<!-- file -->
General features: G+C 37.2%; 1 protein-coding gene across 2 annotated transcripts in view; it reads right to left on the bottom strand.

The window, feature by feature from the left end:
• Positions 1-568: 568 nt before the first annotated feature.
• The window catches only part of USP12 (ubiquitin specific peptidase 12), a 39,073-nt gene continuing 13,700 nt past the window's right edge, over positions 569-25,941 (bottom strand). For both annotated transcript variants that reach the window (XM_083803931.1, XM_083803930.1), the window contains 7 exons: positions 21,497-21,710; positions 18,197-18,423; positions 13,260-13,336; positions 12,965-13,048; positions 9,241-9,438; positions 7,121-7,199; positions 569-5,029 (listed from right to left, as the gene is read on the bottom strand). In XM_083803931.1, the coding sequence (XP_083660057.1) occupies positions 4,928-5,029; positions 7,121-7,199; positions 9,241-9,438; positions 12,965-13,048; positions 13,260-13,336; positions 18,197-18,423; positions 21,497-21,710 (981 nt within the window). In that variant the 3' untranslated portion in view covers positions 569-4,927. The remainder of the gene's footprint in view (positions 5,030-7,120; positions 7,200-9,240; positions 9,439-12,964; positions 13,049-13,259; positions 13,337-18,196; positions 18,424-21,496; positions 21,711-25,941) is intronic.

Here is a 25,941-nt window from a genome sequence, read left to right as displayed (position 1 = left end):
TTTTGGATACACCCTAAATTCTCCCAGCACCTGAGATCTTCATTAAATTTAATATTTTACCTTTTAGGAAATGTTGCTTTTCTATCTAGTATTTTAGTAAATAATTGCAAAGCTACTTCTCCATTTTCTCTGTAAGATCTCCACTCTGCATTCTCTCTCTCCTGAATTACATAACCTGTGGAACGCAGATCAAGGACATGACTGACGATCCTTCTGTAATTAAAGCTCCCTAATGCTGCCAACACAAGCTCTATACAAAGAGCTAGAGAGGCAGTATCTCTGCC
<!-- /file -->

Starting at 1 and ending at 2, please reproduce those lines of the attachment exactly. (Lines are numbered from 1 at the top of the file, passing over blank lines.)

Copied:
General features: G+C 37.2%; 1 protein-coding gene across 2 annotated transcripts in view; it reads right to left on the bottom strand.

The window, feature by feature from the left end: